I find pleasure in the experimental nature of mixed media combinations and thrive on unfamiliarity when making an image. Most of my paintings are made on braced panel with oil paint, beeswax, and other things such as powdered marble, dry pigment, gold leaf, and varying drawing tools. The process includes adding and subtracting paint, excavating, scraping, printing onto the surface and improvisational calligraphic mark making. The presence of my drawn and written marks sometimes reference the ideas found in Asemic or illegible writing. This approach to painting seeks connections between recognition and suggestion, specificity and chance.  Ultimately, I am interested in creating works that evoke materiality and meaning from a free spirited studio practice – with no preconceived notions of what may happen.

Rebecca Crowell

Since earning her MFA in painting from Arizona State University in 1985, Rebecca Crowell has led a life focused on painting. When she is not traveling for teaching or for artist residencies (in such places as the Catalonia region of Spain, northern Sweden, and coastal areas of Ireland) she works almost daily in her studio in rural western Wisconsin. She draws significant influence from these residencies and travels, as well as from her surroundings at home.

Rebecca Crowell is known for her innovative painting techniques involving cold wax medium and mixed media, and is represented by a number of fine art galleries in various locations including Dublin, Ireland; Chicago, Illinois; Telluride, Colorado; Atlanta, Georgia; Milwaukee, Wisconsin and Columbia, Missouri. Her representation with Gormleys Fine Art in Dublin has recently led to international exposure, including several European art fairs.

Curtis Crain

Curt Crain paints mostly in the impressionistic style – the influence of the European and American artists in the late 1840’s through the end of the century have had a great impact on the artist. Curt enjoys working thick and fast, and deals with a variety of different subjects.

“I am inspired by the world around me, the beauty and grace of everyday events and objects. It’s a gift to be present, to observe and paint this life. I’m humbled and overwhelmed with joy.”

Curt’s favorite subjects are boats, waterscapes, flowers, and people. Most of his work is objective, loosely painted, but with liberties taken on detail and color. Curt doesn’t overcomplicate his work, instead striving to say more with less.

Jill Worm

When I left my career in the fashion business, I was able to spend my time studying art, which has been a life long interest.  I have pursued painting full time for the last 15 years.  My career in fashion involved the components of color, design and composition. I carry this experience forward into my paintings.

I grew up in a small town in Wisconsin amidst the north woods and small lakes of the region. So when I started painting I naturally gravitated to the landscape. I am captivated by the light and its affect on the landscape forms and colors.  In the summer and fall, I enjoy painting outdoors in the Midwest landscape and also made a trip to paint in Italy. This direct observation in my plein air paintings is a springboard to the studio works in which I use more vibrant color and more abstract compositions in order to capture the feeling of the day and the sense of place.  In the studio, I am also able to paint much larger in size.  The surfaces in the paintings (which are all oil on canvas)  range from thin veils of layered color to  thick applications of paint with the palette knife.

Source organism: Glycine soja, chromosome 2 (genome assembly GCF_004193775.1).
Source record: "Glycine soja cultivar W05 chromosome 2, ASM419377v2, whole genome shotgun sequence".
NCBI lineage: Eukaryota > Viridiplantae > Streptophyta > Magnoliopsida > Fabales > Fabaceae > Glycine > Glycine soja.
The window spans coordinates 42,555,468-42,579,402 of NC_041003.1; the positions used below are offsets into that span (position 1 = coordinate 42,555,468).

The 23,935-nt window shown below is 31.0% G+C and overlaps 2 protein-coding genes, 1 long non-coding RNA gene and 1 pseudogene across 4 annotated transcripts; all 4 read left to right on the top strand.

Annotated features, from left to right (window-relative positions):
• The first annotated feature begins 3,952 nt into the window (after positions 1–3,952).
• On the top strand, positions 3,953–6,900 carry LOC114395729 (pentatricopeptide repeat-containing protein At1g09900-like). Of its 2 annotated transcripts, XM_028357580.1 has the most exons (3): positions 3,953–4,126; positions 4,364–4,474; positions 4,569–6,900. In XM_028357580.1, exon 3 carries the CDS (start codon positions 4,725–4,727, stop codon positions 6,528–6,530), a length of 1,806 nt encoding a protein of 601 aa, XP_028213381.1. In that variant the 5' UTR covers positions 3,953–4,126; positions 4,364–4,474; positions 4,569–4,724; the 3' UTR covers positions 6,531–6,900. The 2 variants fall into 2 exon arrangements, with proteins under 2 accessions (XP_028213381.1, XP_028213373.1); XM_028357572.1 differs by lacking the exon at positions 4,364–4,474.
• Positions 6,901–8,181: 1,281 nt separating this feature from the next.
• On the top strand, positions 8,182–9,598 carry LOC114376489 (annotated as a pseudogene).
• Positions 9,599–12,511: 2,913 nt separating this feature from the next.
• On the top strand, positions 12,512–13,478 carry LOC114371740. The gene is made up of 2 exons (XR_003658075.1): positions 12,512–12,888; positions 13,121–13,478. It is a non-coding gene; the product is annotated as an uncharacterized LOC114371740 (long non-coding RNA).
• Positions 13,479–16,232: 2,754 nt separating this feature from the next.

In 2012 I spent several weeks painting in a hill town in Umbria and this experience inspired a collection of paintings based on the Italian landscape.

I am also fascinated by the architectural landscape surrounding me in my home in Chicago and continue to paint these cityscapes.

Ugone & Thomas

Inspired by natural forms, honest materials and genuine passion for truly handmade in USA lighting, Janna Ugone & Justin Thomas synchronize contemporary and modern industrial elements that explore life interests and tell a story. “From incorporating reclaimed materials to merging traditional artist processes with innovative technology, we continually strive to present fresh ideas”, says designers Janna & Justin. The results are distinctive, multi-dimensional table and floor lamps, pendants, clocks, mirrors and accent tables that transform space and stir the imagination.

We have been in business since 1987. After all of this time, our concept of quality has grown beyond the scope of our lighting. High standards become important not just for the product but in all the relationships we enjoy. This is true of our colleagues within the company, as well as our family of customers and community. In our sunny studio, located in a historic New England mill building, our small group of highly-trained artisans collectively hand-make each piece individually with lots of discussion and a good, old-fashioned work ethic.

As we and the company evolve, even in the face of the growing number of import products, the idea of providing among the best made in the USA lighting and home decor products still comprises the backbone of our studio. Our goal is a consistency of handmade quality and distinctiveness virtually lost in much of today’s manufacturing.